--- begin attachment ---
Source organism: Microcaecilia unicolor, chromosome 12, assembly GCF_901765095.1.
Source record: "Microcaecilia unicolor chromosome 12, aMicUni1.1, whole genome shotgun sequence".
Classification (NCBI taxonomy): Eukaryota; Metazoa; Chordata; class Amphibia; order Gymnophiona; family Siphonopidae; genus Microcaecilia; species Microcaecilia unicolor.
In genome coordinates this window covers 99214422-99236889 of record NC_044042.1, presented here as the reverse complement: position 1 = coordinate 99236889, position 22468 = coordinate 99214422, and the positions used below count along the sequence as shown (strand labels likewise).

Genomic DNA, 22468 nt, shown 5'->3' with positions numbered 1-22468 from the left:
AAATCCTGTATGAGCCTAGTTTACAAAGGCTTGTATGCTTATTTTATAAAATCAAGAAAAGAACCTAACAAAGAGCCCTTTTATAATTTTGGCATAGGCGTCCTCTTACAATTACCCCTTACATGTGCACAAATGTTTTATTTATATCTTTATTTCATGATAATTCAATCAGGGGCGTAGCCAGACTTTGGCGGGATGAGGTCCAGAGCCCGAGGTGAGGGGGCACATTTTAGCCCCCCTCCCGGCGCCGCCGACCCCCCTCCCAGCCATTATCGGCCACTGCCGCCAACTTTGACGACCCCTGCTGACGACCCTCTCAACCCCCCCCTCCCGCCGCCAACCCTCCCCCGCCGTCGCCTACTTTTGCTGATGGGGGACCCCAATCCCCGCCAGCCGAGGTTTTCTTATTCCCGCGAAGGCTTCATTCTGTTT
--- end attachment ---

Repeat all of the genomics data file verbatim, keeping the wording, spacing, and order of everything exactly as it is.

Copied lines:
Source organism: Microcaecilia unicolor, chromosome 12, assembly GCF_901765095.1.
Source record: "Microcaecilia unicolor chromosome 12, aMicUni1.1, whole genome shotgun sequence".
Classification (NCBI taxonomy): Eukaryota; Metazoa; Chordata; class Amphibia; order Gymnophiona; family Siphonopidae; genus Microcaecilia; species Microcaecilia unicolor.
In genome coordinates this window covers 99214422-99236889 of record NC_044042.1, presented here as the reverse complement: position 1 = coordinate 99236889, position 22468 = coordinate 99214422, and the positions used below count along the sequence as shown (strand labels likewise).

Genomic DNA, 22468 nt, shown 5'->3' with positions numbered 1-22468 from the left:
AAATCCTGTATGAGCCTAGTTTACAAAGGCTTGTATGCTTATTTTATAAAATCAAGAAAAGAACCTAACAAAGAGCCCTTTTATAATTTTGGCATAGGCGTCCTCTTACAATTACCCCTTACATGTGCACAAATGTTTTATTTATATCTTTATTTCATGATAATTCAATCAGGGGCGTAGCCAGACTTTGGCGGGATGAGGTCCAGAGCCCGAGGTGAGGGGGCACATTTTAGCCCCCCTCCCGGCGCCGCCGACCCCCCTCCCAGCCATTATCGGCCACTGCCGCCAACTTTGACGACCCCTGCTGACGACCCTCTCAACCCCCCCCTCCCGCCGCCAACCCTCCCCCGCCGTCGCCTACTTTTGCTGATGGGGGACCCCAATCCCCGCCAGCCGAGGTTTTCTTATTCCCGCGAAGGCTTCATTCTGTTT